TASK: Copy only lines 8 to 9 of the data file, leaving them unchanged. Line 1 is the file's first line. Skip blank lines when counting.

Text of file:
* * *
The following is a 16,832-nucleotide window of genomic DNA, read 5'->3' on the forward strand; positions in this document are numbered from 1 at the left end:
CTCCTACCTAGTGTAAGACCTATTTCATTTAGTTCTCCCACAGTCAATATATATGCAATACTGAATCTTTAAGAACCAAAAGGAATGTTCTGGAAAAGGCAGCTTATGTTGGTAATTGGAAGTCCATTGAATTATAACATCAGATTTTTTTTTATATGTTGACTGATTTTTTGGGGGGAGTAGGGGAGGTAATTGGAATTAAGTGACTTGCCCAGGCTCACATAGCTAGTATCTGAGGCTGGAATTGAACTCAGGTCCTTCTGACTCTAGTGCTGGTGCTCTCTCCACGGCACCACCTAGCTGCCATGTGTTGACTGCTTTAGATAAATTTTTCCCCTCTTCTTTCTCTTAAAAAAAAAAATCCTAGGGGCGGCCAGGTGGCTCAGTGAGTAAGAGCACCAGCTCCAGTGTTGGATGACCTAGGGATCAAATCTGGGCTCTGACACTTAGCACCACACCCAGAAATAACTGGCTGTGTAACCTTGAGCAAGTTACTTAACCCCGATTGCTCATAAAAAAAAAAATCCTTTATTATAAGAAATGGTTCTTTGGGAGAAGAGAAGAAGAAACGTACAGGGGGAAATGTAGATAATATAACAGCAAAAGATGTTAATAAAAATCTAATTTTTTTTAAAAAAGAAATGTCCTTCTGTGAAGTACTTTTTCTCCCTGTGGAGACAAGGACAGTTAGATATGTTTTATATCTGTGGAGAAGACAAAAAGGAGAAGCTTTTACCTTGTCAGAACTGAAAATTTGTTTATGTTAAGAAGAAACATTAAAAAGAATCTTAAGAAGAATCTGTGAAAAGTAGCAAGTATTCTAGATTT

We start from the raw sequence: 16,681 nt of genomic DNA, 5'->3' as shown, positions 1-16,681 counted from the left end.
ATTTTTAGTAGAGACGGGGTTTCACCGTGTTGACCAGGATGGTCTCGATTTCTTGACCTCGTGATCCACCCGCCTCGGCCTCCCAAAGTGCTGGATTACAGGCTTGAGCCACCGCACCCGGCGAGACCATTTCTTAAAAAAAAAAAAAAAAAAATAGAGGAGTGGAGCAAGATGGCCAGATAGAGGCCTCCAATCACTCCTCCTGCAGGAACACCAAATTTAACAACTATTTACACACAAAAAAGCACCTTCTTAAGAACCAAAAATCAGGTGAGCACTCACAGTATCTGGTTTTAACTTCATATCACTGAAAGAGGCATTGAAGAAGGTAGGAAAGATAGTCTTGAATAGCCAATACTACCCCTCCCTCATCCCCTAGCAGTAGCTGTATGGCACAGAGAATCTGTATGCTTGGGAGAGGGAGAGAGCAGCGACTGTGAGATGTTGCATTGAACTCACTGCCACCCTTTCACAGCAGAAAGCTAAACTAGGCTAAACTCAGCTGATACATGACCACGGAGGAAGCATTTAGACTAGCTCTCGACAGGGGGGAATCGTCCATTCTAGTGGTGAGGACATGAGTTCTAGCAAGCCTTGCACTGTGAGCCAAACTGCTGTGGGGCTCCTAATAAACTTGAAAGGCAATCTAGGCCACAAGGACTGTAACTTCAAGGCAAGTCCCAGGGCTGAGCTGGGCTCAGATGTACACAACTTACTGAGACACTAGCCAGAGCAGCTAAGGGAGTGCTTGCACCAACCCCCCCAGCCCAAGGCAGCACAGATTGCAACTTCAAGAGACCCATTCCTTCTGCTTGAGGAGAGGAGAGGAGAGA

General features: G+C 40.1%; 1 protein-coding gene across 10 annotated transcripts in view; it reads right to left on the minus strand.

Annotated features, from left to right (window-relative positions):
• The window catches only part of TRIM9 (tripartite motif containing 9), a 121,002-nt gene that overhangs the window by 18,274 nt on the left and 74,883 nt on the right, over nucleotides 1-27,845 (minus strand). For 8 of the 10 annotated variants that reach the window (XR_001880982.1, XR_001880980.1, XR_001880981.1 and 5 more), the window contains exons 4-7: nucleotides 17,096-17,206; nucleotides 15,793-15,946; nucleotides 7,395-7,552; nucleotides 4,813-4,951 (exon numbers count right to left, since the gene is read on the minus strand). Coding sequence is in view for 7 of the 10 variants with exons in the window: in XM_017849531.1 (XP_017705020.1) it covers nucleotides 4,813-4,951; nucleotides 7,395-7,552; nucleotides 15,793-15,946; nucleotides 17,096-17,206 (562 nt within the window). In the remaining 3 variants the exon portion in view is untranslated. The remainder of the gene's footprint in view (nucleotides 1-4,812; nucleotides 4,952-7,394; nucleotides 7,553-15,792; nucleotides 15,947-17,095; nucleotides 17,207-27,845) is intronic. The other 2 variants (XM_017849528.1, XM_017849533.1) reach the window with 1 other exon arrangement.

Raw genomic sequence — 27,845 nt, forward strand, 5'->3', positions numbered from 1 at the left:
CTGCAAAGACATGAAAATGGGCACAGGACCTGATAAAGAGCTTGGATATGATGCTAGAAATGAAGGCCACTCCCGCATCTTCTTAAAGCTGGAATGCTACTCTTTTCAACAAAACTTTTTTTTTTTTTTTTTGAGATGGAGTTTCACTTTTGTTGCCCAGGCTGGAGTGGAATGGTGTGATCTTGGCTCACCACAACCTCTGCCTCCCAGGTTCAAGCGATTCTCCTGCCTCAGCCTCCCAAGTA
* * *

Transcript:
Raw genomic sequence — 27,845 nt, forward strand, 5'->3', positions numbered from 1 at the left:
CTGCAAAGACATGAAAATGGGCACAGGACCTGATAAAGAGCTTGGATATGATGCTAGAAATGAAGGCCACTCCCGCATCTTCTTAAAGCTGGAATGCTACTCTTTTCAACAAAACTTTTTTTTTTTTTTTTTGAGATGGAGTTTCACTTTTGTTGCCCAGGCTGGAGTGGAATGGTGTGATCTTGGCTCACCACAACCTCTGCCTCCCAGGTTCAAGCGATTCTCCTGCCTCAGCCTCCCAAGTA